Don’t Light Yourself on Fire

It’s a bad idea and you will get hurt. The end.

Just kidding I wouldn’t do that to you.

After finding my way to Writer Twitter (TM) a little over a year ago, it has paid off in dividends. I’ve taken risks. I’ve improved my craft. I brainstorm ideas with other wise and brilliant minds. Being social allows me to vent my frustrations and have a dozen other people commiserate. I’m always learning about the business of writing and publishing and marketing. Honestly? It’s fun. 

I like connecting with other authors because writing is a solitary experience. I can only develop and understand my characters and my plot on my own. I have to put in the work and the time and then have my little gem of a character decide to do something awesome, like steal a police car and force me to get him out of that situation. And non-writers, love ya, but you just don’t understand what that means. But my writer friends do. I see you nodding over there.

But there’s a downside to this. An ugly side. A breathtakingly careless and embarrassing side. It comes in the form of the kind of person who thinks they’re far more important than they are, who douse themselves in gasoline and light themselves on fire in a public forum, then clutch their pearls when the community rejects them entirely.

Like the packs of ants floating around in the floodwaters in Houston after the hurricane, people with similar interests and values can gang up on someone on social media. It’s easier on Twitter, with a looser, more engagement-based platform that demands conversation. The fire brand isn’t an innocent getting attacked by the hoards on Twitter. These are the arsonists who burn the building down and wonder why the fire department would show up to ruin all their joy.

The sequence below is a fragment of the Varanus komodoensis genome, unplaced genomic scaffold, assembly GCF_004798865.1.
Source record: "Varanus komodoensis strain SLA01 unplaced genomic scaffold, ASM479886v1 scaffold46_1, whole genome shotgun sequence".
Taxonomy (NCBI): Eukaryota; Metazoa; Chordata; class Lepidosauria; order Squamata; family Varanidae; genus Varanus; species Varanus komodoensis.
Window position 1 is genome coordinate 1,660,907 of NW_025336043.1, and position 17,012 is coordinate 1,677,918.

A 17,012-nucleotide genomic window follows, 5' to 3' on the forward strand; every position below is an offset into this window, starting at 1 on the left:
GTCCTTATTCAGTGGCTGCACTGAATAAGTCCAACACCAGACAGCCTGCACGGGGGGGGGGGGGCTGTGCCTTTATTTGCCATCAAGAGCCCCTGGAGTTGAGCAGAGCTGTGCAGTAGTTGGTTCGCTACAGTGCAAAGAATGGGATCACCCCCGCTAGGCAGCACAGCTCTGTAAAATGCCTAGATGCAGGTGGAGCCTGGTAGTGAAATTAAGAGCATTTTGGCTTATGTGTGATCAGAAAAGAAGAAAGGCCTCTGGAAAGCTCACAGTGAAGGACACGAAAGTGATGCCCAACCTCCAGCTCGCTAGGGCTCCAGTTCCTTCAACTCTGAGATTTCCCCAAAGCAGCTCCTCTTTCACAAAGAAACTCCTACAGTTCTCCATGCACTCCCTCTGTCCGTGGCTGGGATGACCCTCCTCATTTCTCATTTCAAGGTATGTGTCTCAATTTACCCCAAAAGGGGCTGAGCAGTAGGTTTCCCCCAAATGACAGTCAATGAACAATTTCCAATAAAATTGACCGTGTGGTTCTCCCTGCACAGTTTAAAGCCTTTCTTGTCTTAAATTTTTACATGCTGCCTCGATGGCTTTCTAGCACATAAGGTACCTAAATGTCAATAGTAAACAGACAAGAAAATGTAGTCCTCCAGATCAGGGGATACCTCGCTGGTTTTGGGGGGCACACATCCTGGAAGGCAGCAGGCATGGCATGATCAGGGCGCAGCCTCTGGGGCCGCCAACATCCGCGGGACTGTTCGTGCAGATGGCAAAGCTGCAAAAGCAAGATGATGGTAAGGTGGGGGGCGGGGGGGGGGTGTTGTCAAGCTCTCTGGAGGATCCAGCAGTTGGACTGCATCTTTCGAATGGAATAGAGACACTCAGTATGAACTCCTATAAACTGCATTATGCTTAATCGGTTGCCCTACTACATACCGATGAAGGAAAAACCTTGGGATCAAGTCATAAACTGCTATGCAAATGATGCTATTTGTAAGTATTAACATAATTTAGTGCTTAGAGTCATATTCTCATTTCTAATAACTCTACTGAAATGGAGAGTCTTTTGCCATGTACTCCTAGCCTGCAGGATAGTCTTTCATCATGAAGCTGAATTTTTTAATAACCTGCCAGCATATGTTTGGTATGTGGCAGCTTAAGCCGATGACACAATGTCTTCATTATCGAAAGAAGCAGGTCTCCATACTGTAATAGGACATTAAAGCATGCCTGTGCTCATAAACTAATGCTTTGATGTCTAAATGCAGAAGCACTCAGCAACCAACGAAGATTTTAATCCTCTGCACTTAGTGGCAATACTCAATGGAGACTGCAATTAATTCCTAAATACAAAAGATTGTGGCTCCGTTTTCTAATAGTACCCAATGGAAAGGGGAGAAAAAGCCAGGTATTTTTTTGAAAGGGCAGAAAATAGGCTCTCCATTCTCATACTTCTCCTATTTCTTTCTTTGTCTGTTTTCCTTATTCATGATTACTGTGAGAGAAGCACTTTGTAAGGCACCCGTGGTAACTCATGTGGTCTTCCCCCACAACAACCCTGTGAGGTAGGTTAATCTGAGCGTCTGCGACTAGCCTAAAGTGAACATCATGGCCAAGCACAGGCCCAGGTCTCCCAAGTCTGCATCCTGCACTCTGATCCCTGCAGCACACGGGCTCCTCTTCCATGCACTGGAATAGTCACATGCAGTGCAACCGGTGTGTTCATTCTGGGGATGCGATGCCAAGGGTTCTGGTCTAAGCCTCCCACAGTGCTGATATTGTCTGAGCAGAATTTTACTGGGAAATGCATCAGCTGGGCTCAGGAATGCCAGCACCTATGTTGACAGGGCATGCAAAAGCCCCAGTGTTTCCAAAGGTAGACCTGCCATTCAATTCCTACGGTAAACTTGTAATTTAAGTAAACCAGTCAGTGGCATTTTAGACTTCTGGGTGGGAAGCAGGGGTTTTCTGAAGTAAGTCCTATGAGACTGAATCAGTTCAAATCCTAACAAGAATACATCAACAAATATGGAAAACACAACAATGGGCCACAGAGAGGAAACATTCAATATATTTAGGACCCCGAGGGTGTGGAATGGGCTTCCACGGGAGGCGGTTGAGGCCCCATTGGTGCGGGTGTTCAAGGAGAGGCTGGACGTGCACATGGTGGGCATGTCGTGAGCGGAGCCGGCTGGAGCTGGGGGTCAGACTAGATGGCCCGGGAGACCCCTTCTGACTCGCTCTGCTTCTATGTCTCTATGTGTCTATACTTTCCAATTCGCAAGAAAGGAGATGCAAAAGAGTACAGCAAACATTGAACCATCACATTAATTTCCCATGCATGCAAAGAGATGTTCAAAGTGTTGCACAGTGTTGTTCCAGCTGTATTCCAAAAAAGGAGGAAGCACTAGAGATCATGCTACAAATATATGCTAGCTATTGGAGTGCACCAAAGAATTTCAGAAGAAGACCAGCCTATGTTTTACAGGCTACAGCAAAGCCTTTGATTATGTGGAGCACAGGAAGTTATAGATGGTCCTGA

I don’t want these people to get any more attention than they already do, so I’ll call them Fettuccine, The Bomb.com, and Mister Misandry. A few folks who thought volleying a horrible idea, then hulk-smashing it into the ground was going to get them insta-fame. From being smug about trademarking a common word and threatening litigation against other writers, to insisting a bad joke was being received unfairly, to a messy manifesto about how mean the publishing industry is to men, I’ve watched in both horror and fascination as they sailed past the point of surrender to doubling, tripling, and quadrupling down and burning whatever career they had to ashes. They won’t apologize. They don’t think they have to. How dare anyone question them. Those mean internet people.

Someone once told me social media is a shrine to ourselves. It’s what we want people to see, the good angles and the filters and well thought out pithy comment. We thrive on likes and comments and attention. Makes us feel good. But sometimes we forget this is our digital neighborhood, and sometimes you got to take the trash to the curb. Standing out for the wrong reasons is not a bold stance against “haters.” It’s sad. And embarrassing. And I feel sorry for you.

A little shame and humility go a long way. There’s no reason to be boxed out of a community that celebrates writing and creativity by your own making. In the end, it’s not about sales, or algorithms, or being so outrageous everyone sees you like a car accident they can’t stop watching. It’s about you.

Fettuccine, The Bomb.com, and Mister Misandry, I’m sorry you felt this was the only way you could feel seen in a world where you have to compete and strive to get a fragment of attention. I wish you had more people in your orbit who came with a fire extinguisher and saved you from yourselves. So much in life can’t be done alone, and this is no exception.

Be a good steward of your talent, help give other people a boost, and please, please, please, for the love of god don’t make a one and a half hour YouTube video about the meanies and haters. The internet never forgets. And its users keep receipts.

 

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